In February, President Barack Obama’s 2012 campaign manager scoffed at the GOP’s outreach to Hispanics. “The bigger problem they’ve got with Latinos isn’t immigration. It’s their economic policies and health care. The group that supported the president’s health care bill the most? Latinos,” David Plouffe told The New York Times.
In January, Latino Decisions — a California-based polling firm that backs increased immigration — conducted a poll of Latino voters and concluded that the GOP could get up to 42 percent of the Latino vote by backing an amnesty bill. That’s up to 15 points more than Gov. Mitt Romney won in 2012, but it remains far less than 50 percent of Latino voters, whose numbers will be dramatically boosted after 2020 by the immigration bill.
Bush sought to downplay GOP worries about a new wave of Latino immigrants who would be eligible to vote after 2024. “My hope is … they will not apply for citizenship,” Bush said.
The GOP’s emphasis on hopes and unverified predictions stands in sharp contrast to Obama’s successful 2012 campaign, which intensively polled many segments of the electorate to track the effect of political ads, speeches, debates and the impact of emotional messages versus economic messages. Obama’s research and polling guided his ads and speeches — he told one audience to vote for “revenge” against Romney — and was so precise that it accurately predicted the results in every state.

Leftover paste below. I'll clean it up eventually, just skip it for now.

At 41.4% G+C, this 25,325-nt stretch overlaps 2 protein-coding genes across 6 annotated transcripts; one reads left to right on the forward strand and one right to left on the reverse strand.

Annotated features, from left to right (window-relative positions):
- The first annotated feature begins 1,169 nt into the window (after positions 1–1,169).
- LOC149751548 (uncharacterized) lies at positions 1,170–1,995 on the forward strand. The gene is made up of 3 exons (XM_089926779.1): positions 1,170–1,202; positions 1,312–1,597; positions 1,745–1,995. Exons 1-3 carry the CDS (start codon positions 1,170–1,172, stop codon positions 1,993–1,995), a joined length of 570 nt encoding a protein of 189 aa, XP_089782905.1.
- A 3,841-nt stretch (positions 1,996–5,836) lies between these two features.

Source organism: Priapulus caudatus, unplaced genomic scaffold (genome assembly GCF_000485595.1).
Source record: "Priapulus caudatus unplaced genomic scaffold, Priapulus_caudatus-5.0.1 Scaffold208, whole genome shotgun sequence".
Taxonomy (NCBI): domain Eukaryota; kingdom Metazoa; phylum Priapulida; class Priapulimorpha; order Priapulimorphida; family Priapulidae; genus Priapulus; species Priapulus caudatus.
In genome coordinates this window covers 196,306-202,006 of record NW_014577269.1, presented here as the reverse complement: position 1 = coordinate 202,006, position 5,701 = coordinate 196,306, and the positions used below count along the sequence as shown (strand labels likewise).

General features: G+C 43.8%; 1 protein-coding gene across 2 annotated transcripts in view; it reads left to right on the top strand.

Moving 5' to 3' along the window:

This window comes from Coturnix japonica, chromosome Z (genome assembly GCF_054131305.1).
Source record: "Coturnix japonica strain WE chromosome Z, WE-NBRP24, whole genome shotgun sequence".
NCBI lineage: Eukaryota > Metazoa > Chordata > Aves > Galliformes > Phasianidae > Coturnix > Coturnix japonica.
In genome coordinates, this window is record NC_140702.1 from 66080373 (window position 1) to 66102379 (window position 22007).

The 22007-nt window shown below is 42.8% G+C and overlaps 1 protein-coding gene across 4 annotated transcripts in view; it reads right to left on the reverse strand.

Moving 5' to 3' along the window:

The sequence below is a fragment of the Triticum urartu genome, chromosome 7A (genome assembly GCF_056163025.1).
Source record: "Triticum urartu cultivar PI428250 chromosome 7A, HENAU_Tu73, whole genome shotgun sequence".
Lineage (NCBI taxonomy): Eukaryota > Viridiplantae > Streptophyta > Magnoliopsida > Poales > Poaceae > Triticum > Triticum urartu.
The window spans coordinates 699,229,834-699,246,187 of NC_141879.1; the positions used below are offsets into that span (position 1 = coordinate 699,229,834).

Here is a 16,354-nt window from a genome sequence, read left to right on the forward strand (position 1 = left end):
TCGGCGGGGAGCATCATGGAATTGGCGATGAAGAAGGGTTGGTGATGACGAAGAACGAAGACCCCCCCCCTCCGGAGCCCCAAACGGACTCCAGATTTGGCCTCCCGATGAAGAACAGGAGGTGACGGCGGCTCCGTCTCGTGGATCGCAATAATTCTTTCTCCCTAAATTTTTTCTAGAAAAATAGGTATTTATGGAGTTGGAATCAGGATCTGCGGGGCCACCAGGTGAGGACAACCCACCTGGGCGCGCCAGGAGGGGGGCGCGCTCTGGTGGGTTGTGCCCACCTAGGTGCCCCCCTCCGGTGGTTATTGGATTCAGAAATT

Current data suggests that the GOP would do well with all voters by backing “a policy that shows solidarity with working-class Americans through tightened immigration,” Krikorian said. But the pro-American policy should not “be angry or nasty,” because Americans don’t want to be hostile to minorities or immigrants, he said.
The GOP’s current pandering toward Hispanic voters is “absurd,” Innis said.
The GOP’s leadership have let themselves be bullied and blackmailed by the progressive media, said Innis. “When it come to race, whites are extraordinarily defensive, gun-shy and politically correct because of the traumatic experience of slavery … [so] they can easily be bullied or blackmailed,” he said.
“Pun intended,” he added.
The GOP would do well if it treated Latinos as normal Americans who worried about normal issues, Innis said. The GOP immigration pitch should be “we want you to be part of America … just do it the right way,” he said.
“That message will sell with white Americans, black Americans, Latino Americans and with immigrants,” he said.